Drawing Lessons: Using Light and Shadows to Create 3-Dimensional Shapes
What gives objects form and shape? Light and the shadows it creates. Since graphite creates only shades of gray, values are all we have to represent light and shadow. They are also the most expressive and effective tools we have. In this entry to Pencils.com’s stable of drawing lessons, we’ll explore how we can use light and shadows to create 3-dimensional shapes.
There are 4 main components of light and shadow:
Highlights – where the strongest light hits the surface of the object
Mid-tones – where light is indirectly hitting the surface
Reflected light – light bounces back onto the object
Shadows – core shadows are the darkest and strongest, cast shadows are various values depending on how strong the light is.
We know this is a red delicious apple because of its naturally dark mid-tones and shape. We can almost “see” that is it red because colors correspond to specific gray values. Imagine drawing a green granny smith apple and consider how you would draw it differently with lighter values and a rounder shape.
Good Drawing Practices
- Avoid drawing too light. Find the darkest area and establish your blacks. This allows you to use the full range of values from white to black.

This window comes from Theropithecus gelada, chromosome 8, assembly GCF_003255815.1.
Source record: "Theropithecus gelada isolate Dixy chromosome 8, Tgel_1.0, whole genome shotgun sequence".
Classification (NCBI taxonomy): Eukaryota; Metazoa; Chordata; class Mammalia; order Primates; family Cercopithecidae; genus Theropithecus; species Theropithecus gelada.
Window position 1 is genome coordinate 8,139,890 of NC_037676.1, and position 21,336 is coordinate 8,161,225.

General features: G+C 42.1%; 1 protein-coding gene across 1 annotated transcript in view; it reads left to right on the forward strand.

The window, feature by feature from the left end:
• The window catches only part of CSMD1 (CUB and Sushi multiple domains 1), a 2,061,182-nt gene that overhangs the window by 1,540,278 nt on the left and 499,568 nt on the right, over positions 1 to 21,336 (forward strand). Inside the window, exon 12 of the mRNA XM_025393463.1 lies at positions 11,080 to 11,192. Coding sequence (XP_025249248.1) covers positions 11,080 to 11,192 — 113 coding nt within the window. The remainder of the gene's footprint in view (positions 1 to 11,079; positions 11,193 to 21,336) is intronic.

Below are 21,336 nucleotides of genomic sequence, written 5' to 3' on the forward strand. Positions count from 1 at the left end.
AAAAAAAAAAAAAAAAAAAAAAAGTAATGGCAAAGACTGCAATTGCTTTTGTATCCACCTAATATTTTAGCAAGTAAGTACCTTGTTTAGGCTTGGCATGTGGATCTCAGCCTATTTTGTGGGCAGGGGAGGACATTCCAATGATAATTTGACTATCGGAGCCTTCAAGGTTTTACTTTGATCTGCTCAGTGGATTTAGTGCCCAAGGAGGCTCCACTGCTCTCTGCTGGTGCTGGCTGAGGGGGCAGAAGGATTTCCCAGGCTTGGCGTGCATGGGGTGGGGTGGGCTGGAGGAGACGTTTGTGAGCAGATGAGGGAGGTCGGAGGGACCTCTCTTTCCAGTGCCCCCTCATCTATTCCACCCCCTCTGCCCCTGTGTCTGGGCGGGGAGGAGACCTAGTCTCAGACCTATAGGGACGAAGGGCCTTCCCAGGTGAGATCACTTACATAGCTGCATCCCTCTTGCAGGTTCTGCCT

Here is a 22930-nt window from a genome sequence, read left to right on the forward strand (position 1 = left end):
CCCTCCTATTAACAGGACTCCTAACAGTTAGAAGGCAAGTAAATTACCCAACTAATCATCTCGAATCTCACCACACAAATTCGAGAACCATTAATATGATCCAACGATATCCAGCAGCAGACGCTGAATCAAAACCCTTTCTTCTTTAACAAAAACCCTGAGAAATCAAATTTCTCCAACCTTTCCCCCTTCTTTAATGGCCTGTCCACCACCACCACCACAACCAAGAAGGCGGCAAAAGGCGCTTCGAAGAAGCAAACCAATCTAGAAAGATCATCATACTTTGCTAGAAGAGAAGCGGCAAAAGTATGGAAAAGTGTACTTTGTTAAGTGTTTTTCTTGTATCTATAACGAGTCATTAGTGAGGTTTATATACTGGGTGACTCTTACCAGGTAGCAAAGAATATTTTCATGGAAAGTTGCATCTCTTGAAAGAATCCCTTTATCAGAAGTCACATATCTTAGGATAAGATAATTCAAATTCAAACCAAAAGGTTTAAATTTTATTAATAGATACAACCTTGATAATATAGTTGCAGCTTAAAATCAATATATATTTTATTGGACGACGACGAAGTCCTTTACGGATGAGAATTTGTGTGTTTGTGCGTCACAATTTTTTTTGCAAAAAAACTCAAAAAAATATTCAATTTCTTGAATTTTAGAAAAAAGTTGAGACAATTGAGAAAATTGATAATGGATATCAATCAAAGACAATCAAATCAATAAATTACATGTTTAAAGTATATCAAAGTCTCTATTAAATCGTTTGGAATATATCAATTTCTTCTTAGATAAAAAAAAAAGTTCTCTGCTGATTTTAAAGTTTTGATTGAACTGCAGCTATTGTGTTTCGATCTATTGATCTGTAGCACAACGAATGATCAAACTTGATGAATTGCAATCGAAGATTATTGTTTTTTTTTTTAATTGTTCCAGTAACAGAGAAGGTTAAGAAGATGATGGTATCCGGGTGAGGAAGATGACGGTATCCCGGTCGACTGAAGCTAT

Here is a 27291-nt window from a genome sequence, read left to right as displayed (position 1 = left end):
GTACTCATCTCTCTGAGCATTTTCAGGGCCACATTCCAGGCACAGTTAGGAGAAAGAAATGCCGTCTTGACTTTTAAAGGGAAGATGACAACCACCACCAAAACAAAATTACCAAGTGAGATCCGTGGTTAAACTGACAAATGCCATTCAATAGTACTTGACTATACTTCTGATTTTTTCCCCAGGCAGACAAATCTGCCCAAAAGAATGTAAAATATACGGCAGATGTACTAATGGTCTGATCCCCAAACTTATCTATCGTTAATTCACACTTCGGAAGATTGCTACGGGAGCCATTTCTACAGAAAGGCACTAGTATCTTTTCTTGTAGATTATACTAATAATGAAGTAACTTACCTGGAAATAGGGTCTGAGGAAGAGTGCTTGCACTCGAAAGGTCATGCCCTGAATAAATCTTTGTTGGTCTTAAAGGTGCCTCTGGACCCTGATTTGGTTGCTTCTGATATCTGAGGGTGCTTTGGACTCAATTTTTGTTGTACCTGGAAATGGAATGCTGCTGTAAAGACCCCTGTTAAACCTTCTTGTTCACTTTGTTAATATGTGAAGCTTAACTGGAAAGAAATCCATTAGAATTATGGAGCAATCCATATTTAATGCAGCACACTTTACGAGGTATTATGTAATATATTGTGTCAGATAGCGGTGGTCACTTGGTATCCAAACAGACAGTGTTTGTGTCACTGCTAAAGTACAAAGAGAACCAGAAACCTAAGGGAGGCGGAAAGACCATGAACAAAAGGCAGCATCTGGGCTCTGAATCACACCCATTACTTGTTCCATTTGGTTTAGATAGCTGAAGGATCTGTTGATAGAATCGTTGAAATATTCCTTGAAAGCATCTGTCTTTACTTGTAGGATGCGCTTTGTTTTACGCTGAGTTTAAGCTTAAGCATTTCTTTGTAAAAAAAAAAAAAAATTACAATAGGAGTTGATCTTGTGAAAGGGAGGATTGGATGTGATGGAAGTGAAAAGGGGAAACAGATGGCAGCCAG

- Work right to left if a lefty, left to right if right-handed.
- Work background to foreground; top to bottom.
- Start on the most detailed (focal point) area. All other areas can then be sketched with less detail.
- Understand what you are sketching before you put down that mark. Being timid will show in your work, so be confident in your pencil mark.
- Avoid overworking your sketch. Fresh, spontaneous pencil mark will create energy and keep your work alive.
- The 3 P’s – Patience. Practice. Perseverance. Be patient with yourself. Practice, practice and practice some more. Your perseverance will be rewarded! Happy Sketching!